Charles Landry took a journey of discovery through the Thames Gateway. After an initial failure of imagination he found some delights along the way
Last month I spent seven days criss-crossing the Thames Gateway, by train, by car and on foot. Out from Stratford and the Olympic sites to Barking, Dagenham, along the dispiriting A13, to Rainham Marshes, Purfleet, Pitsea, Thurrock, Tilbury, Grays, along London’s riverside, to Basildon, Southend and then across the river to the Medway towns, back to Ebbsfleet, Dartford, Thamesmead, Gravesend and Woolwich.
I had been asked by the three Regional Development Agencies that cover the area to see if there was a story to tell that could enrich its inward investment prospects, help galvanise local people and project this vast place with verve and imagination.
The Thames Gateway is a complicated construct invented by government as London’s major opportunity and expansion to the East. It seeks to reinforce London’s position as the global city. It means a lot to them, the two regeneration delivery mechanisms and the seven partnerships across the region. A touch of institutional congestion I sense. To those who live there the Gateway does not mean much. They identify with where they live. Southend or Strood or Stratford.
When you to try to get a grip on what’s happening you get confused. I read reports, strategies and policies and measured them in total they were two feet high. The weasel words are everywhere: ‘Developing sustainable communities’, ‘consulting stakeholders’, ‘delivering through partnerships’, ‘building 40,000 homes’ or was it 80,000. Is the Thames Gateway simply a huge housing estate?
Figures are thrown at you, investment plans proliferate. Billions are being invested and billions more will be leveraged from the private sector. So the reports say. Of course the credit crunch will put much on hold. Yet still I couldn’t find the compelling story even when I talked to people on the ground. I had a failure of imagination.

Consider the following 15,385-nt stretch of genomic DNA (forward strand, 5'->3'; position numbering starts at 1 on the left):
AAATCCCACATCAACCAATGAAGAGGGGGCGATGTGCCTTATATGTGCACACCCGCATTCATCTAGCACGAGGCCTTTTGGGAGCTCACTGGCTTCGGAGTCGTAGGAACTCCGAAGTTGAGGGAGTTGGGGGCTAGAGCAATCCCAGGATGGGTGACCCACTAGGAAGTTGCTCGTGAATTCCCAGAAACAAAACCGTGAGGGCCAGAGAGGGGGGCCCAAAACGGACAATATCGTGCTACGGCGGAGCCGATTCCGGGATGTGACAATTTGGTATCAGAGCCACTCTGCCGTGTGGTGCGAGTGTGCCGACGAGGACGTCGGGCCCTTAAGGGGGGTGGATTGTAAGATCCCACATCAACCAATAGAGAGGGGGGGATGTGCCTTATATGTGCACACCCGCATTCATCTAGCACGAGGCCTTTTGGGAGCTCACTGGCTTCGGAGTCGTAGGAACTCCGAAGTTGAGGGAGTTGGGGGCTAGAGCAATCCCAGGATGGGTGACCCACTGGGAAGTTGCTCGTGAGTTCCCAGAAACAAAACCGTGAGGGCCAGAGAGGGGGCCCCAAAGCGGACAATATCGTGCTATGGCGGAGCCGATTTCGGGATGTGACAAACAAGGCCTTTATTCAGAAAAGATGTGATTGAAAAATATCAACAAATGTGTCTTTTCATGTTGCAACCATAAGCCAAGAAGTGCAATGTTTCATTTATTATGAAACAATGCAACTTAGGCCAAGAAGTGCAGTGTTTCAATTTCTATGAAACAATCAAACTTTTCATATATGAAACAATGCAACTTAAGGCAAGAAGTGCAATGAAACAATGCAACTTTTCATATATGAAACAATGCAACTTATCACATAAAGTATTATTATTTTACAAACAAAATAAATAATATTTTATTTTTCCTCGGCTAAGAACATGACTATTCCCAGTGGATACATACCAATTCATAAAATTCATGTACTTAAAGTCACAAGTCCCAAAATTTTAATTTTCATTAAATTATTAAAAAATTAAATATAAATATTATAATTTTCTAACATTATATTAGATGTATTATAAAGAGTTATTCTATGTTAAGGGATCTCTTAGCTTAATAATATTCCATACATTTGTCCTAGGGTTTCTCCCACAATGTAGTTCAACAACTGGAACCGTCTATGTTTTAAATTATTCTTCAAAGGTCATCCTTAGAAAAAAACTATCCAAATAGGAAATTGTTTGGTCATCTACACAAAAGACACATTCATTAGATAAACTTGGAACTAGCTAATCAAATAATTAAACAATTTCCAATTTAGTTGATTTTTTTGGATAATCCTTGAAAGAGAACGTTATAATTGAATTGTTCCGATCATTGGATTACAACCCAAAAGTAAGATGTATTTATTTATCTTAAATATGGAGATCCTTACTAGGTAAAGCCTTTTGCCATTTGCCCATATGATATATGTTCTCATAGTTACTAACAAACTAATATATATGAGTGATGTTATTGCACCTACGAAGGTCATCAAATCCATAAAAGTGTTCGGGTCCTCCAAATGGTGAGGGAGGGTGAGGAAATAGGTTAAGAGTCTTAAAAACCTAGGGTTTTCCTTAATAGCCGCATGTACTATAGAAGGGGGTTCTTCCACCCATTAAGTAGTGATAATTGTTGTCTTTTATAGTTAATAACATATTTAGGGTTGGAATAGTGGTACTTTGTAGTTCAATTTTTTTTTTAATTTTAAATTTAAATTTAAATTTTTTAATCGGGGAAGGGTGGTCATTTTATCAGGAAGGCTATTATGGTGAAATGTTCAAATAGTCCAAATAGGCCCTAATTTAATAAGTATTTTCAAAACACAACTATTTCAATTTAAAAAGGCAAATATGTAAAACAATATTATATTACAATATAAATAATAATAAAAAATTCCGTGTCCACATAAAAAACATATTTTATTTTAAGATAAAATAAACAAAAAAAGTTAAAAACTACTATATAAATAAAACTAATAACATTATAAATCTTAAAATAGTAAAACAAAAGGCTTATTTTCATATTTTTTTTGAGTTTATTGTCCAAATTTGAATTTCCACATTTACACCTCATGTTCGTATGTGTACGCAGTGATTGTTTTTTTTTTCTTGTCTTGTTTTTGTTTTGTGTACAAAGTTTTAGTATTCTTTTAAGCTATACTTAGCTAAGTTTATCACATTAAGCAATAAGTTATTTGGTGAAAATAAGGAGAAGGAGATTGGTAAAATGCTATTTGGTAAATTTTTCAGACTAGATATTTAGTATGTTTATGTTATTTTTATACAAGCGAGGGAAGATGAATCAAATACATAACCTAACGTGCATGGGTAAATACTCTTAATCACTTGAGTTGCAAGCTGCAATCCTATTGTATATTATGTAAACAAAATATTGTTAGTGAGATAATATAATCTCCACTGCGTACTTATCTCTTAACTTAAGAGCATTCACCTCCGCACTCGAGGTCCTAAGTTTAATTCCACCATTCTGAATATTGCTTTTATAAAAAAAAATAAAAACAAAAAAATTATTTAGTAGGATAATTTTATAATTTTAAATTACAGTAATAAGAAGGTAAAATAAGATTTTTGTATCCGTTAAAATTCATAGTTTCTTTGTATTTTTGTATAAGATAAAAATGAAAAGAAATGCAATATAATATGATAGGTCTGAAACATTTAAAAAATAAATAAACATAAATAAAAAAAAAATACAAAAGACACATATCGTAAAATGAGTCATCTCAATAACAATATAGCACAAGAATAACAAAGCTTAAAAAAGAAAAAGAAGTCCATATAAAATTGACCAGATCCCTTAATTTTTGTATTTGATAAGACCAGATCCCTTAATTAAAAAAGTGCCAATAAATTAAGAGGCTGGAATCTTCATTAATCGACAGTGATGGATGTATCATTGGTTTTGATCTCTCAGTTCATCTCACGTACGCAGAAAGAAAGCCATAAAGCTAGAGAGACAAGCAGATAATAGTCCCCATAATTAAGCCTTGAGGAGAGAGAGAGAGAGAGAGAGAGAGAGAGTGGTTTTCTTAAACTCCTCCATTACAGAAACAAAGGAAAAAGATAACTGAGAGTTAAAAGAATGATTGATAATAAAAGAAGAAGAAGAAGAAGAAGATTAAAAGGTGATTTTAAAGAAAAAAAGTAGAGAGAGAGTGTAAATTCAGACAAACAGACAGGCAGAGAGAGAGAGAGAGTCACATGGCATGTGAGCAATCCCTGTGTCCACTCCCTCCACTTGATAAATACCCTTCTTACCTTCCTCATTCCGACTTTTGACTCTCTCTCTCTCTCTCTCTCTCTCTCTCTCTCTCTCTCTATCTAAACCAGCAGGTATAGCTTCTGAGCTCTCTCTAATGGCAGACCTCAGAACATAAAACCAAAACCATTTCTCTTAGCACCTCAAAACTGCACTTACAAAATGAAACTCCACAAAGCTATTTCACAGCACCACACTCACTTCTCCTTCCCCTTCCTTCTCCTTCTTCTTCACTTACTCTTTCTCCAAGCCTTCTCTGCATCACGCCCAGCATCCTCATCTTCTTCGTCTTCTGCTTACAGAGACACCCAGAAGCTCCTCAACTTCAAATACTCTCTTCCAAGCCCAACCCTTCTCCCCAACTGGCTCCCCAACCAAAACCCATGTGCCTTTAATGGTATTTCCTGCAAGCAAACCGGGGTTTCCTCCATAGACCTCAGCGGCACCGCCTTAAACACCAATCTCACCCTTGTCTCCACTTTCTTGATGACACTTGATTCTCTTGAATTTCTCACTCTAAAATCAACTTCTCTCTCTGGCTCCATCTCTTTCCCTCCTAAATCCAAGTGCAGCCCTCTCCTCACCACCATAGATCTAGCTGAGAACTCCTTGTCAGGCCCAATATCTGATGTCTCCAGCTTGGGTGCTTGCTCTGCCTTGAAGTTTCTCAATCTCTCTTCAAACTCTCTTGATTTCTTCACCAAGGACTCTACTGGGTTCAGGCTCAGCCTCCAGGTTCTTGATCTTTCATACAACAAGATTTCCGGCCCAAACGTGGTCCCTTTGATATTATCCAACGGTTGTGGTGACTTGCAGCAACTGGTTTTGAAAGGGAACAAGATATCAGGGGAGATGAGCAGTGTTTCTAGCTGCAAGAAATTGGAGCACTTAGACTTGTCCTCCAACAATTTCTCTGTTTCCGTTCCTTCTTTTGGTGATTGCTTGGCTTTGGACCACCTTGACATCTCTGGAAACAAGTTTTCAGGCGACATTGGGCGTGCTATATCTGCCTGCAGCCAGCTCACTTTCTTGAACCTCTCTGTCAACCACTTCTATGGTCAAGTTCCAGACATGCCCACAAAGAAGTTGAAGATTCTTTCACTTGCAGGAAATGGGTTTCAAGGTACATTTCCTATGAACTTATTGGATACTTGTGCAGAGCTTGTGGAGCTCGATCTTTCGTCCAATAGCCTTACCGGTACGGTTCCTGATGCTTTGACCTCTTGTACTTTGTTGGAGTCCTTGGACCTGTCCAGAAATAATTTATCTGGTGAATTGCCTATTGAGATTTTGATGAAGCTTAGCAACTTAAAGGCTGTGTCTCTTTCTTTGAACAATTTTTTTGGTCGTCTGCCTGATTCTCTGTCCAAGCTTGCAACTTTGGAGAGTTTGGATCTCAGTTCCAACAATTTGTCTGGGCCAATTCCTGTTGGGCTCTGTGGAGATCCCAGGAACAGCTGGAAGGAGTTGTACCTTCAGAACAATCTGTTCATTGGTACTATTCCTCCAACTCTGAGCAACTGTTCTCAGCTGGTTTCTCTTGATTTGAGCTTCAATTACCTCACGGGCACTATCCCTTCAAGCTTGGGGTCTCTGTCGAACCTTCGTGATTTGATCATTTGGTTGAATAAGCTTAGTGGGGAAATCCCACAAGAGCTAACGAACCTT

I said to myself ‘what if we forbid the use of the words strategy, policy, frameworks, target, outputs, outcomes, stakeholders, partnership and joined up thinking will the story become clearer’. Too often lifeless language blurs and masks intent.
The problem is that so much is still to hit the ground. So much is still about to be done and the frustration of the ‘doers’ is palpable ‘the time for talking, strategizing and planning has to stop’ said one. The Olympic sites once built, if done well could electrify us and give the wider world a sense of a project in motion. Here we can be sure something will happen as 2012 is a deadline.
Moving beyond the ‘world class’ rhetoricThe Thames Gateway, the documents say, will be ‘world-class’ and we are involved in the ‘biggest regeneration project in Europe’. Rather than saying those words let others say once things have been achieved ‘this is world class’.
What is the reality? I am not sure. My tour threw up many positive surprises and disappointments. Too much is ordinary and not at the cutting edge of sustainability. Where is the knowledge of ‘world class’, inspirational design, highest quality, creative responses to the challenges of urban development or the ability to communicate intent? Rarely were people aware of what is happening elsewhere in Europe and the wider world. Britain unfortunately remains an island.
Let others say ‘this is world class’ once things have been achieved
The best European cities have moved from aspirational planning to intentional planning. They mean what they say. Take Malmo, and their multi-lingual website says it all. Not one Gateway website gave you a choice of understanding the Gateway project in another language. But Malmo has achieved things. They have little sun, but use it well, they have district heating systems, 60,000 homes are powered by wind energy and there is more. They have understood the circular economy.
What about the famous Emscher Park project in Germany’s Ruhr area? This blended the old with the new, it reused industrial structures and turned them into icons artistically drawing on the past to help create a future. Physical regeneration was mixed with economic transformation to develop an environmental healing sector that employs over 50,000 people. Regulations and incentives were used creatively to drive a new economy.
Perhaps there should be a regional observatory that spreads and communicates knowledge and inspires and gives our Gateway professionals the energy to make great projects happen.